By Chris Dahlberg

Published on Monday, March 9, 2015

Every anime season seems to bring a couple of new comedy series, with the majority consisting of manga adaptations. In recent years there have been plenty of some truly great series that offered a laugh a minute and others that seemed to lose steam by the end of their run. I’ve found that the best are able to offer a combination of likeable characters and great jokes, and this is where Denki-Gai was able to stand out. The series originally aired during the fall season and takes place in a dojin shop, where a quirky cast of characters goes about their daily routine. Initially it seemed like this was going to be your basic “anime characters doing silly things in _____ setting,” but thanks to a likeable cast and the injection of some moderate romance elements into the over the top comedy formula there was a lot to like about Denki-Gai.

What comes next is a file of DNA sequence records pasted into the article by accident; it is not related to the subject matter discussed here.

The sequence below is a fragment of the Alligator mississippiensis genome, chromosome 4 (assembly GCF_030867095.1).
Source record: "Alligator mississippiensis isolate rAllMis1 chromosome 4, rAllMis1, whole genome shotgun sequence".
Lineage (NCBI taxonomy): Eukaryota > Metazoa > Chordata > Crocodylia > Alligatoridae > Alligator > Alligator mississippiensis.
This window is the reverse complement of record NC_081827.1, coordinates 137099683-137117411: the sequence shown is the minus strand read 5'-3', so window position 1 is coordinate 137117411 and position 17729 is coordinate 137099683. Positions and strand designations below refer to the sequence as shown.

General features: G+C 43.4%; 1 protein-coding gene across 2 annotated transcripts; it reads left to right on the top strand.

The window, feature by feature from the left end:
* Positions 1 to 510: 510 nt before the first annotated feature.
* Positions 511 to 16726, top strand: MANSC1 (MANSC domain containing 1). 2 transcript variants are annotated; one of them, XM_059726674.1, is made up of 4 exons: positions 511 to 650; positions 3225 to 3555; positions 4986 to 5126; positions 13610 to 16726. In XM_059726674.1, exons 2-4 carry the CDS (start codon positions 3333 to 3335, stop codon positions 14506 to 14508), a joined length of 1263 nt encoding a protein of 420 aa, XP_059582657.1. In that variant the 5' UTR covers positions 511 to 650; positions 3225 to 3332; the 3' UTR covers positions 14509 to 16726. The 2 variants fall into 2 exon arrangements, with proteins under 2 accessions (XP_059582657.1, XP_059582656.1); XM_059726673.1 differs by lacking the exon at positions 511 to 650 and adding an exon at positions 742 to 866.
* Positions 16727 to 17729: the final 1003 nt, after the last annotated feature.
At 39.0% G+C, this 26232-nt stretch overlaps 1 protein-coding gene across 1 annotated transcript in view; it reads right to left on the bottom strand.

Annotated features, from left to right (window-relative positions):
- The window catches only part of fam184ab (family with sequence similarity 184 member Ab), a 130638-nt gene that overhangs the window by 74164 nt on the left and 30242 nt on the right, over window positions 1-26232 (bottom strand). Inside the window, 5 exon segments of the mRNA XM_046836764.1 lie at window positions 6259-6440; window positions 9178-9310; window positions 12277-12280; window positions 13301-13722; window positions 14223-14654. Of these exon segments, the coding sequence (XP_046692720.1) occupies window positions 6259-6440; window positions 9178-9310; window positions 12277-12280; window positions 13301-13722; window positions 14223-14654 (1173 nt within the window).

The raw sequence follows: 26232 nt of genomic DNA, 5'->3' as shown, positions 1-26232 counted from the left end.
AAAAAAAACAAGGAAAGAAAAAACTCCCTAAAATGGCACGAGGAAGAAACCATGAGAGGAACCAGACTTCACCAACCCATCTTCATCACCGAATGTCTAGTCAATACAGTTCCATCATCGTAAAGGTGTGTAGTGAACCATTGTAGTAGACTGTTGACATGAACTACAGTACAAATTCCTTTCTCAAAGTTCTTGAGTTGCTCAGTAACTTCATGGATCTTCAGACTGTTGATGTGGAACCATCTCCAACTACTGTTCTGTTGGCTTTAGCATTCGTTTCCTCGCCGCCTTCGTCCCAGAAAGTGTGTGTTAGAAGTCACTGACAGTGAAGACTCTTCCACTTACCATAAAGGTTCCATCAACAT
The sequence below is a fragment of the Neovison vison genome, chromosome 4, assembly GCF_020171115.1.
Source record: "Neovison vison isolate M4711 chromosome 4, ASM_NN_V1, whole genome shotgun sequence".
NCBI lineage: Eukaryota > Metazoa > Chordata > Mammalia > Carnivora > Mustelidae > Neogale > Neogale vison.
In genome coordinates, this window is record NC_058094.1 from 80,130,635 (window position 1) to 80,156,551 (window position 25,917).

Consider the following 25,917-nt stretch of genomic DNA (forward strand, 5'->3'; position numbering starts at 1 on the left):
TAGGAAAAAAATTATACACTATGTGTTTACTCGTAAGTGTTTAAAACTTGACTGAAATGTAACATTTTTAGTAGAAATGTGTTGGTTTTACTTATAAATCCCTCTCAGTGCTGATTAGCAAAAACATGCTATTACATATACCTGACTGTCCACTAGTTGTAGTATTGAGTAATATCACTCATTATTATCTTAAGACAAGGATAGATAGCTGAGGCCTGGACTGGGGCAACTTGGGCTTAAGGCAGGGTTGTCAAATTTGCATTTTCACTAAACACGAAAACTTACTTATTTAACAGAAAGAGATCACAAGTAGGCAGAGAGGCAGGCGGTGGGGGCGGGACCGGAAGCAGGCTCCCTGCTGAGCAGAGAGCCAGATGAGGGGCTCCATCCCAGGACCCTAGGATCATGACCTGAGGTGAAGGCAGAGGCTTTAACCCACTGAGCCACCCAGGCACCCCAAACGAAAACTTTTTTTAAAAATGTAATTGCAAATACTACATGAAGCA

The first episode introduces viewers to the Umanohone (The Horse’s Bone) dojin shop and the rag-tag group of employees that work there. It wastes little time launching into the comedy, though as one might expect the majority of the episode acts as an introduction to each member of the cast. There are four female leads and three male leads, each with their own quirks that are revealed over the course of the show. The female leads were a bit more interesting than their male counterparts at first, mainly because the majority of the jokes early on were focused on them. Hiotan is a part-time clerk that gets easily flustered and isn’t much of an otaku (unlike the rest of the staff), but they often get her to admit that she might be more into eroge than she lets on. Sensei is an aspiring manga artists that goes under the pen name Jonataru, has habits that are more manly than some of the male characters, and becomes a complete baby when she becomes overly stressed. There’s also Fu Girl, a 16 year old part-time worker who is obsessed with zombies so much that she sometimes certain co-workers as zombies and tries to attack them. Kameko doesn’t get quite as much screen time as the others, as she’s a camera nut that likes to stick to the background and snap pictures of her coworker’s embarrassing moments, but doesn’t get completely left behind either. There’s enough quirkiness between these four to make for some interesting comedy, and the script runs with it.